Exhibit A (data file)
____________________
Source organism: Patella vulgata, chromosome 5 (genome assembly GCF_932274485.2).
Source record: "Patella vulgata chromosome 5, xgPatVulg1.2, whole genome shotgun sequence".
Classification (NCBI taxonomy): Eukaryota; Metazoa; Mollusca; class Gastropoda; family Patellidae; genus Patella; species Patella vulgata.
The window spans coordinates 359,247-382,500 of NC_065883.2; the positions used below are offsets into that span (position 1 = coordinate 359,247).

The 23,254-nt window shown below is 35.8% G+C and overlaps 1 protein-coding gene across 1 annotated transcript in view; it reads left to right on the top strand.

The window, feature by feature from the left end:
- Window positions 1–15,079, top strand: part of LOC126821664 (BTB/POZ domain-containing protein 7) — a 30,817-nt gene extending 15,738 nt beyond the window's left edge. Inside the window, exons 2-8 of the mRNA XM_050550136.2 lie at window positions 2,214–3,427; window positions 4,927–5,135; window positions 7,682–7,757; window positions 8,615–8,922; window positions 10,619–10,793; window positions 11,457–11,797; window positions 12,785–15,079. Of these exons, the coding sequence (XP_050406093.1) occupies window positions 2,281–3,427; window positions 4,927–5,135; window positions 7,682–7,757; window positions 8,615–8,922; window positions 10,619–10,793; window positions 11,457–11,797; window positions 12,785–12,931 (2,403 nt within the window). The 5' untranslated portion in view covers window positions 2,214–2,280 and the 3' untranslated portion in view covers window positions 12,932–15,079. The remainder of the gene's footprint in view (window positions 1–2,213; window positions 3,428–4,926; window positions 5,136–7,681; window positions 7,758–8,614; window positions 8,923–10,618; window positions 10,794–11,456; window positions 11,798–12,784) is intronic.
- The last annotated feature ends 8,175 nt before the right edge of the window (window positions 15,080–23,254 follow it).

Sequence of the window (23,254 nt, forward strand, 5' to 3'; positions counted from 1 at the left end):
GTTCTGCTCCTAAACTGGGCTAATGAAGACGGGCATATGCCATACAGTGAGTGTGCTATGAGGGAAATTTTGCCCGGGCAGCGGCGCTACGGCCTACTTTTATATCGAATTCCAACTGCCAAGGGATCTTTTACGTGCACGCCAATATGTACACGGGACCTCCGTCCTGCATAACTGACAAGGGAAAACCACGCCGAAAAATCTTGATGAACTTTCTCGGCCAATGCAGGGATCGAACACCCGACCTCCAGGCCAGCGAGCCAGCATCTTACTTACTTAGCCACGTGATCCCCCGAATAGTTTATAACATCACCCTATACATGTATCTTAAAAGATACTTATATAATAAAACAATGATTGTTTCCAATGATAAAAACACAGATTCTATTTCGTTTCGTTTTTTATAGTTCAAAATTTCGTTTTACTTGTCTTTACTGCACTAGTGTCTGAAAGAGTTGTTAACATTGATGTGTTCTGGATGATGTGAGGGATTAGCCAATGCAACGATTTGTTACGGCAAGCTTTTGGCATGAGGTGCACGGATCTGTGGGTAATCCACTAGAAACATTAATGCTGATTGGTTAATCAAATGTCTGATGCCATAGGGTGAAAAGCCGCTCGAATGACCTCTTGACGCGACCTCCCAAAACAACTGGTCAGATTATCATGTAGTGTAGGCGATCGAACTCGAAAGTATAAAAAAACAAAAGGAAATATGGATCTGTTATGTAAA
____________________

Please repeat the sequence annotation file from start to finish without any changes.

Source organism: Patella vulgata, chromosome 5 (genome assembly GCF_932274485.2).
Source record: "Patella vulgata chromosome 5, xgPatVulg1.2, whole genome shotgun sequence".
Classification (NCBI taxonomy): Eukaryota; Metazoa; Mollusca; class Gastropoda; family Patellidae; genus Patella; species Patella vulgata.
The window spans coordinates 359,247-382,500 of NC_065883.2; the positions used below are offsets into that span (position 1 = coordinate 359,247).

The 23,254-nt window shown below is 35.8% G+C and overlaps 1 protein-coding gene across 1 annotated transcript in view; it reads left to right on the top strand.

The window, feature by feature from the left end:
- Window positions 1–15,079, top strand: part of LOC126821664 (BTB/POZ domain-containing protein 7) — a 30,817-nt gene extending 15,738 nt beyond the window's left edge. Inside the window, exons 2-8 of the mRNA XM_050550136.2 lie at window positions 2,214–3,427; window positions 4,927–5,135; window positions 7,682–7,757; window positions 8,615–8,922; window positions 10,619–10,793; window positions 11,457–11,797; window positions 12,785–15,079. Of these exons, the coding sequence (XP_050406093.1) occupies window positions 2,281–3,427; window positions 4,927–5,135; window positions 7,682–7,757; window positions 8,615–8,922; window positions 10,619–10,793; window positions 11,457–11,797; window positions 12,785–12,931 (2,403 nt within the window). The 5' untranslated portion in view covers window positions 2,214–2,280 and the 3' untranslated portion in view covers window positions 12,932–15,079. The remainder of the gene's footprint in view (window positions 1–2,213; window positions 3,428–4,926; window positions 5,136–7,681; window positions 7,758–8,614; window positions 8,923–10,618; window positions 10,794–11,456; window positions 11,798–12,784) is intronic.
- The last annotated feature ends 8,175 nt before the right edge of the window (window positions 15,080–23,254 follow it).

Sequence of the window (23,254 nt, forward strand, 5' to 3'; positions counted from 1 at the left end):
GTTCTGCTCCTAAACTGGGCTAATGAAGACGGGCATATGCCATACAGTGAGTGTGCTATGAGGGAAATTTTGCCCGGGCAGCGGCGCTACGGCCTACTTTTATATCGAATTCCAACTGCCAAGGGATCTTTTACGTGCACGCCAATATGTACACGGGACCTCCGTCCTGCATAACTGACAAGGGAAAACCACGCCGAAAAATCTTGATGAACTTTCTCGGCCAATGCAGGGATCGAACACCCGACCTCCAGGCCAGCGAGCCAGCATCTTACTTACTTAGCCACGTGATCCCCCGAATAGTTTATAACATCACCCTATACATGTATCTTAAAAGATACTTATATAATAAAACAATGATTGTTTCCAATGATAAAAACACAGATTCTATTTCGTTTCGTTTTTTATAGTTCAAAATTTCGTTTTACTTGTCTTTACTGCACTAGTGTCTGAAAGAGTTGTTAACATTGATGTGTTCTGGATGATGTGAGGGATTAGCCAATGCAACGATTTGTTACGGCAAGCTTTTGGCATGAGGTGCACGGATCTGTGGGTAATCCACTAGAAACATTAATGCTGATTGGTTAATCAAATGTCTGATGCCATAGGGTGAAAAGCCGCTCGAATGACCTCTTGACGCGACCTCCCAAAACAACTGGTCAGATTATCATGTAGTGTAGGCGATCGAACTCGAAAGTATAAAAAAACAAAAGGAAATATGGATCTGTTATGTAAA